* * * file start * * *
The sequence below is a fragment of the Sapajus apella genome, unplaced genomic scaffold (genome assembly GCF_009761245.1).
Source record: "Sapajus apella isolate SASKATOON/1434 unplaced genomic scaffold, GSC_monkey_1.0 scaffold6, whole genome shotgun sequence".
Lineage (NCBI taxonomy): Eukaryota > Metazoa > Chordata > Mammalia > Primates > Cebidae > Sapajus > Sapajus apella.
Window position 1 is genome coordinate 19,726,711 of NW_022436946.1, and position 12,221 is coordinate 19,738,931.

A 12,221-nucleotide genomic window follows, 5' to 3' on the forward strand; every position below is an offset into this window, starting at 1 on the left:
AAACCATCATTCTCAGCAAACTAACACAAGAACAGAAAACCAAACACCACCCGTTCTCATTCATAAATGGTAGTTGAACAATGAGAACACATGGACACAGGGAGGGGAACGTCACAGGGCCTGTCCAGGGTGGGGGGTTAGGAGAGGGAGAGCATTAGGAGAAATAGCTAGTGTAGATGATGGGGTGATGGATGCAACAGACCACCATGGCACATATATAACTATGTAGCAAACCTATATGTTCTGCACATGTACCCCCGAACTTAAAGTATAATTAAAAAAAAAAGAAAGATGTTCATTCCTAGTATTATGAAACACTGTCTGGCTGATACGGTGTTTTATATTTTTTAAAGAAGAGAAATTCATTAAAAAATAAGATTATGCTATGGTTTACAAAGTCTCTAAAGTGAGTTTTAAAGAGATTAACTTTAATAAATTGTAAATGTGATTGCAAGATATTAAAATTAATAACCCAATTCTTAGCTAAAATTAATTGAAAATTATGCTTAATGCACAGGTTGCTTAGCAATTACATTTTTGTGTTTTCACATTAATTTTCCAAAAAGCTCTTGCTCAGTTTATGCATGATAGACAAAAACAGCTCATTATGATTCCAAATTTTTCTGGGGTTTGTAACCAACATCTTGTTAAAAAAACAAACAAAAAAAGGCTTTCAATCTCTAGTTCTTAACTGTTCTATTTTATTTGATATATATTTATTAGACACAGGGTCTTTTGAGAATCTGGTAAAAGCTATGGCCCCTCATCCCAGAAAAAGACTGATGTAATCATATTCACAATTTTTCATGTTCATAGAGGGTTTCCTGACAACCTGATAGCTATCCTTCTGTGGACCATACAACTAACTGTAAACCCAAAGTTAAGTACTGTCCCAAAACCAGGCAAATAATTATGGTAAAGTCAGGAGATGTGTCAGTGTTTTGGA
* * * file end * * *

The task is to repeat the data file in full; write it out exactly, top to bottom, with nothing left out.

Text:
The sequence below is a fragment of the Sapajus apella genome, unplaced genomic scaffold (genome assembly GCF_009761245.1).
Source record: "Sapajus apella isolate SASKATOON/1434 unplaced genomic scaffold, GSC_monkey_1.0 scaffold6, whole genome shotgun sequence".
Lineage (NCBI taxonomy): Eukaryota > Metazoa > Chordata > Mammalia > Primates > Cebidae > Sapajus > Sapajus apella.
Window position 1 is genome coordinate 19,726,711 of NW_022436946.1, and position 12,221 is coordinate 19,738,931.

A 12,221-nucleotide genomic window follows, 5' to 3' on the forward strand; every position below is an offset into this window, starting at 1 on the left:
AAACCATCATTCTCAGCAAACTAACACAAGAACAGAAAACCAAACACCACCCGTTCTCATTCATAAATGGTAGTTGAACAATGAGAACACATGGACACAGGGAGGGGAACGTCACAGGGCCTGTCCAGGGTGGGGGGTTAGGAGAGGGAGAGCATTAGGAGAAATAGCTAGTGTAGATGATGGGGTGATGGATGCAACAGACCACCATGGCACATATATAACTATGTAGCAAACCTATATGTTCTGCACATGTACCCCCGAACTTAAAGTATAATTAAAAAAAAAAGAAAGATGTTCATTCCTAGTATTATGAAACACTGTCTGGCTGATACGGTGTTTTATATTTTTTAAAGAAGAGAAATTCATTAAAAAATAAGATTATGCTATGGTTTACAAAGTCTCTAAAGTGAGTTTTAAAGAGATTAACTTTAATAAATTGTAAATGTGATTGCAAGATATTAAAATTAATAACCCAATTCTTAGCTAAAATTAATTGAAAATTATGCTTAATGCACAGGTTGCTTAGCAATTACATTTTTGTGTTTTCACATTAATTTTCCAAAAAGCTCTTGCTCAGTTTATGCATGATAGACAAAAACAGCTCATTATGATTCCAAATTTTTCTGGGGTTTGTAACCAACATCTTGTTAAAAAAACAAACAAAAAAAGGCTTTCAATCTCTAGTTCTTAACTGTTCTATTTTATTTGATATATATTTATTAGACACAGGGTCTTTTGAGAATCTGGTAAAAGCTATGGCCCCTCATCCCAGAAAAAGACTGATGTAATCATATTCACAATTTTTCATGTTCATAGAGGGTTTCCTGACAACCTGATAGCTATCCTTCTGTGGACCATACAACTAACTGTAAACCCAAAGTTAAGTACTGTCCCAAAACCAGGCAAATAATTATGGTAAAGTCAGGAGATGTGTCAGTGTTTTGGA